The real estate sector has contributed a great deal in building an organised India, a simplified and glorious India. Not just in terms of setting up industries and positioning shops in Central Business Districts of the state, the real estate has a lot to do with the creation and promotion of fashion. In other words, real estate is the root of a fashion tree in India in today’s time.
Anuj Puri, Chairman and Country Head, JLL, modestly handled the discussion regarding the synergy between fashion retailers and real estate developers. He triggered the discussion by aiming Raza Beig, CEO, Splash and ICONIC (Landmark Group, UAE) in anticipation for an answer to the statistic data of occupancy of retail fashion in malls (65– 70 percent) and thereby asked him whether this percentage is a proof that fashion retailers in malls are being cannibalised.
According to Beig, a similar statistical data is prevalent in the Middle East as well. However, in Dubai and Kuwait, due to the high fashion quotient of people, the retailers are motivated to perform better. In the Middle East, there is less constraint on the space and the customers are highly valued.
Parag Dani, Retail Director, Levi’s took the flow of conversation to an all-new level. According to him, if the fashion retail space is broken down into space occupied by each category, the apparel category occupies 5–7 percent of the space, which is certainly not a bad number.
The discussion took an interesting turn when the focus turned on whether entertainment within malls is a boon or bane. According to Siddharth Bindra, MD, Biba Apparels, customers engage in impulse buying in the mall while entertainment is a crucial and an indispensable element of the mall concept. Beig too affirmed Bindra’s thoughts by commenting that entertainment is a traffic driver in malls and it is essential to pull the customers inside the mall.
Jogeshwar Sharma, COO, Select Citywalk, also added to this agenda. According to him, multiplexes add value to the mall space. Although celebrity visits often disrupt the normalcy of operation but multiplexes are a necessity to drive the customers.
On the agenda whether mall owners differentiate between Indian and international brands, all the real estate developers became all the more agile and upright. Both Asheeta Chhabra, Director, Chhabra Triple Five Fashions and Bindra affirmed the allegation that Indian mall owners do differentiate between Indian and international brands.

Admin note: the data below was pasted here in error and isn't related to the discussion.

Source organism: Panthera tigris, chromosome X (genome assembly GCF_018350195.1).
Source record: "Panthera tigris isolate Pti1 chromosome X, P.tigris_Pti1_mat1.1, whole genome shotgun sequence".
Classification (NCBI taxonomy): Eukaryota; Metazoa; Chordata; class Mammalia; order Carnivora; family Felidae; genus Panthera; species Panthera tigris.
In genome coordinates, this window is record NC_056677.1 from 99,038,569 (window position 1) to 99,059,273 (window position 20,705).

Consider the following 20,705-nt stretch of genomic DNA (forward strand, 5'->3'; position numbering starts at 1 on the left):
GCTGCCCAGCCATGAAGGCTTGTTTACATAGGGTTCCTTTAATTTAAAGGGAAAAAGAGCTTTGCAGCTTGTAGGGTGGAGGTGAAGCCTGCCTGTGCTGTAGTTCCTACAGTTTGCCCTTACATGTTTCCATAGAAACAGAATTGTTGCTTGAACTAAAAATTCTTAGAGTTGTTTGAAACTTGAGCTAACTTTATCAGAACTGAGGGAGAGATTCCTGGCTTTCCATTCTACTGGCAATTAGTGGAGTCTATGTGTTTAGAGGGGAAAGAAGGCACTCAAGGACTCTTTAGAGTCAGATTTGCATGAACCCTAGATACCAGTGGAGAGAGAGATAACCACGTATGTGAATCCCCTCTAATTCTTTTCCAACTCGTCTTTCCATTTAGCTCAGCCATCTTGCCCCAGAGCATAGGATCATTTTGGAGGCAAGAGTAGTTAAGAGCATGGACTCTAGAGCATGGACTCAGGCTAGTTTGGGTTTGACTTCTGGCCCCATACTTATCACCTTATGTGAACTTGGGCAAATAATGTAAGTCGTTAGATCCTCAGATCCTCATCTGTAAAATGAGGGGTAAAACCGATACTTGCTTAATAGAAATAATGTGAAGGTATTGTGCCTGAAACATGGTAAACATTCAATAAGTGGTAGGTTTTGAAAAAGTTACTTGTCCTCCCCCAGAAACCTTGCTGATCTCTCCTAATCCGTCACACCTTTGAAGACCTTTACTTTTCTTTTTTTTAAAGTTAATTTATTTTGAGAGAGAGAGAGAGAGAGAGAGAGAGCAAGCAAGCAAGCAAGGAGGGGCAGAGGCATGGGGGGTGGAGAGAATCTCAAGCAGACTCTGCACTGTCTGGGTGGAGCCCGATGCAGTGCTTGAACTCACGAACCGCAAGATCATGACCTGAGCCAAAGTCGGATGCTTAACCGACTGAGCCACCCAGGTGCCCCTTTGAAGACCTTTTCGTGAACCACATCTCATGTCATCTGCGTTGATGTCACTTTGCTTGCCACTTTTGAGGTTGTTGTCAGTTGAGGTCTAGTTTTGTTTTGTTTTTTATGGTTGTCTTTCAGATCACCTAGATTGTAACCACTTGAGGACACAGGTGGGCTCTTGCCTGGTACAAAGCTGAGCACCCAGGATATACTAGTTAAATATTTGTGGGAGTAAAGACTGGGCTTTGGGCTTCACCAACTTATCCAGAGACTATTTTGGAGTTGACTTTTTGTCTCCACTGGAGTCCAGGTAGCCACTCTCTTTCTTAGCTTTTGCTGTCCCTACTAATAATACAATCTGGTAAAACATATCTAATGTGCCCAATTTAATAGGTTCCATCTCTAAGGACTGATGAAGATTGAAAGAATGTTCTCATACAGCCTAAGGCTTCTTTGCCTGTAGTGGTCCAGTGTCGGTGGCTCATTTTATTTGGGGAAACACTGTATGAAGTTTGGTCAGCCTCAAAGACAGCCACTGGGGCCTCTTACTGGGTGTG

In this light, it has been observed that the Indian brands are usually pushed up to the first or the second level when the competing brand is an international one. Vishal Mirchandani, CEO, Brigade Enterprises reciprocated by saying that as completion progresses, the line of differentiation gets blurred and hence, malls tend to re-organise their layout.
When questioned over the difficulties faced by mall developers, Dheeraj Dogra, Group Chief Marketing Officer, Shristi Group responded by saying that in today’s times, retailers need to understand that mall developers are not in the business of retailing but selling their space to retail brands. Both parties should be fair and, eventually, the consumer’s happiness should matter above everything else.
If the consumer’s satisfaction is given prime importance, everything will subsequently fall into place. It is imperative to provide the customers with exactly what they require and absolutely no impositions should be made on them. It was confirmed by Dogra that in a mall in Chennai by Shristi Group, the retailers were charged the same rent irrespective of the location of the shop within the mall.
The next aspect of discussion began with Dani, who talked about the preferred location and retail format for brand and store expansion. High street was a clear winner for expansion, according to Dani, for the high street consumer is smarter, they know what they want and they definitely spend more time in a store at a high street than in a mall.
Completely in tune with Dogra, Chhabra too believes that high streets are more profitable for expansion, as the rate of conversion for high streets (65–70 percent) is much higher than malls (35–40 percent) for Chhabra Triple Five.
According to Beig, it is not a very easy ride for international retailers to enter Indian markets. He feels, even though India is a huge market, it has its challenges. The biggest, according to him, is the attitude of fashion retailers. Fashion in this country is not consumer driven. Fashion retailers only think of making money. Fashion is about lifestyle and the Indian fashion industry is yet to master that art. One person cannot bring about this change single-handedly; a collective effort is required by the industry as a whole to bring about this change.
Jogeshwar Sharma was of the opinion that once FDI comes to India, creating adequate space for foreign players will be a major challenge. Allocating space to one brand would mean blocking that area for around 10–15 years. Affordable fashion has a lot of potential in India and retailing experience needs to be carefully blended and synchronised with fashion; otherwise, it will lead to the extinction of brands from the market.
It was highly interesting to know that Seema Kakkar, even after being a part of the fashion retailing business for twenty years, considers herself growing as a retailer. She stated that it is not about the person behind the retail brand but about the customer being catered to. She concluded the discussion by voicing a beautiful quote: “A brand lives many deaths and only then it is born.” The motivation one derives from this discussion is immensely dynamic and significantly moving.